Nik Cohn

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Not to be confused with Nick Cohen.

Nik Cohn (also written Nick Cohn) is a British rock journalist, born in London in 1946.

Biography[edit]

Cohn was brought up in Derry, in Northern Ireland, the son of historian Norman Cohn and Russian writer Vera Broido. An incomer to the tight knit town, he spent most of his time at the local record shop and the walk there, from his home on campus at Magee University, inspired one of his earliest stories, 'Delinquent in Derry'. He left the city to attend school in Newcastle upon Tyne in England.

Cohn is considered by some critics to be a father of rock criticism, thanks to his time on The Observer's early rock column entitled The Brief and his first major book Awopbopaloobop Alopbamboom, first published in 1969. Cohn has since published articles, novels and music books regularly.

When reviewing a rough mix of the Who's rock opera Tommy, he told the group members that the album was less than spectacular. Knowing that Cohn was a fan of pinball, Pete Townshend suggested that the album's deaf, dumb, and blind title character could also be an exceptional pinball player. Cohn's opinion of the album immediately improved, and Townshend subsequently wrote "Pinball Wizard" to be added to the album.

During one stay in America in the late 1980s, he shared a flat with wrestler Chris Candido. Certain aspects of Cohn's personality were taken on by Candido in his "No Gimmicks Required" personae in ECW.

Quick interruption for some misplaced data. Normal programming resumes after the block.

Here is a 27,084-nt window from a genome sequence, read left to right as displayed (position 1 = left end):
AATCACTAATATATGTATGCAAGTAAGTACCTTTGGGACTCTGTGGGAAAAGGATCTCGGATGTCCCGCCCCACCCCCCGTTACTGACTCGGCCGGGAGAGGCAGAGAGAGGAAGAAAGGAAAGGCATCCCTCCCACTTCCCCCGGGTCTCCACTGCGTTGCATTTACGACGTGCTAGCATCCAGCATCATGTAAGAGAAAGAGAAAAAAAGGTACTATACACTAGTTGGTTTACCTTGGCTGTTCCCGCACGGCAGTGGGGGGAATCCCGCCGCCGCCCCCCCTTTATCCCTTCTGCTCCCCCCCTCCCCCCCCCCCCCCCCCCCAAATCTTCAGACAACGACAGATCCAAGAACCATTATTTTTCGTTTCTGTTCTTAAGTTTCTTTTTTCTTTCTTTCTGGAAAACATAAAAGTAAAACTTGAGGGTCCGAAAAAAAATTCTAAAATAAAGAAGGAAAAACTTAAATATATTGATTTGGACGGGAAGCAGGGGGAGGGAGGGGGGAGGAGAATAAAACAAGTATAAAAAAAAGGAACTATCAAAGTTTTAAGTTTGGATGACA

He wrote the 1976 New York Magazine article "Tribal Rites of the New Saturday Night", which was the source material for the movie Saturday Night Fever. In 1996, Cohn revealed the article to have been a complete fabrication, based only on clubgoers he knew from his native England. In the early 1980s, he was indicted on drug trafficking charges for importing $4 million-worth of Indian heroin. In exchange for testimony he was given five years probation and was fined $5,000.[1]

Cohn was a columnist for The Guardian in the mid to late 1990s as he researched his book on the underbelly of England, Yes We Have No: Adventures in the Other England. He is also a regular contributor to Granta.

Bibliography[edit]

External links[edit]

Beat Instrumental 1972: My Book is Rubbish but it's The Best *[1]

References[edit]

  1. ^ Leduff, Charlie (1996-06-09). "Saturday Night Fever: The Life". The New York Times. Retrieved 2010-05-20.